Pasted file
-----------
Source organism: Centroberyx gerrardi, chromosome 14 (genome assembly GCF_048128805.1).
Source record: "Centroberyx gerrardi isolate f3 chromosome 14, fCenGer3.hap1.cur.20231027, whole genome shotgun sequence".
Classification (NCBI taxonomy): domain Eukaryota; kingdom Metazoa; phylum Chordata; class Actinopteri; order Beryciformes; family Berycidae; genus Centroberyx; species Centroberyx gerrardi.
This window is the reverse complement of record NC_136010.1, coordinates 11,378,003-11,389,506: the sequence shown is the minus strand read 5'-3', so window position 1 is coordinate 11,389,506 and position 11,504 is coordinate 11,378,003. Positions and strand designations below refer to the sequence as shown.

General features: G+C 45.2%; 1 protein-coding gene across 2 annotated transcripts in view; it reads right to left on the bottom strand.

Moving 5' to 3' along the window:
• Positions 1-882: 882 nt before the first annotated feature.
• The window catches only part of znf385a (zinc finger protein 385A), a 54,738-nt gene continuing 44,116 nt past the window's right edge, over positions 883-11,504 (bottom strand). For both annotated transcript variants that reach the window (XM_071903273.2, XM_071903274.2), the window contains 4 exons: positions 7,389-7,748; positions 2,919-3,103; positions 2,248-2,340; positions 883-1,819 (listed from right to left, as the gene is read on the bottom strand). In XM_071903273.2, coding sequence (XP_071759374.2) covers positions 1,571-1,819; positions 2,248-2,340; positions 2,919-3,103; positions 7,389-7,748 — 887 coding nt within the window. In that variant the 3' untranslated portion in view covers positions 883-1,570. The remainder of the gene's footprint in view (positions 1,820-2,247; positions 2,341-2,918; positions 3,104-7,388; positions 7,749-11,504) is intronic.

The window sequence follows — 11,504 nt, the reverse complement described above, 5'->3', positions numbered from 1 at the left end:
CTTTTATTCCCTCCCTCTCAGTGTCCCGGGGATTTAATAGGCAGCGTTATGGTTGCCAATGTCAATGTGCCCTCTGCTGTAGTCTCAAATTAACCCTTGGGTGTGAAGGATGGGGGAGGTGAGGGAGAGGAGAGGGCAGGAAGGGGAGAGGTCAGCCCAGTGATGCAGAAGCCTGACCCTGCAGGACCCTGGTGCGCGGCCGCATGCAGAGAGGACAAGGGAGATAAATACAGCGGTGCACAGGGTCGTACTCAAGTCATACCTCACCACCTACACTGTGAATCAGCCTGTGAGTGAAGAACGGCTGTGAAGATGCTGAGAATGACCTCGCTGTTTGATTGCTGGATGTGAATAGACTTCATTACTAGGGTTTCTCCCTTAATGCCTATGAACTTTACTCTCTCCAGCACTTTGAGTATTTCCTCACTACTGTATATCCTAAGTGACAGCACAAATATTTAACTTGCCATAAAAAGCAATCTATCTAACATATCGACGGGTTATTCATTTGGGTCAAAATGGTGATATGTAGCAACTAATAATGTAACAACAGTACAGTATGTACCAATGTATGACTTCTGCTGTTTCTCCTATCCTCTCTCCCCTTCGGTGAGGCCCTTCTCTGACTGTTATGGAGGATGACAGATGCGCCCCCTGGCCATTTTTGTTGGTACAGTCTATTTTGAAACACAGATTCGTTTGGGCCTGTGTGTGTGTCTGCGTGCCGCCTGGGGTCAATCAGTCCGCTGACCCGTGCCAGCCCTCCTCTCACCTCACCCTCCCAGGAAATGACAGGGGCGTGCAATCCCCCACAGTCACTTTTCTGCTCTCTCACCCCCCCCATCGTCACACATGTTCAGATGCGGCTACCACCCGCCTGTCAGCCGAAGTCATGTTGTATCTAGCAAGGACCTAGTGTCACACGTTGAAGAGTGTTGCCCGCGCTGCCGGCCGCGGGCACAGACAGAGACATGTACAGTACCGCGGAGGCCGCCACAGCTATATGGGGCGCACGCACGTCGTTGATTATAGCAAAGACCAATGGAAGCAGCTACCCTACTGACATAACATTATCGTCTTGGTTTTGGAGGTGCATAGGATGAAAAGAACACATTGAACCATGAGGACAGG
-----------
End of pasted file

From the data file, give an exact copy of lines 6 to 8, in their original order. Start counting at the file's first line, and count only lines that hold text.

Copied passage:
Moving 5' to 3' along the window:
• Positions 1-882: 882 nt before the first annotated feature.
• The window catches only part of znf385a (zinc finger protein 385A), a 54,738-nt gene continuing 44,116 nt past the window's right edge, over positions 883-11,504 (bottom strand). For both annotated transcript variants that reach the window (XM_071903273.2, XM_071903274.2), the window contains 4 exons: positions 7,389-7,748; positions 2,919-3,103; positions 2,248-2,340; positions 883-1,819 (listed from right to left, as the gene is read on the bottom strand). In XM_071903273.2, coding sequence (XP_071759374.2) covers positions 1,571-1,819; positions 2,248-2,340; positions 2,919-3,103; positions 7,389-7,748 — 887 coding nt within the window. In that variant the 3' untranslated portion in view covers positions 883-1,570. The remainder of the gene's footprint in view (positions 1,820-2,247; positions 2,341-2,918; positions 3,104-7,388; positions 7,749-11,504) is intronic.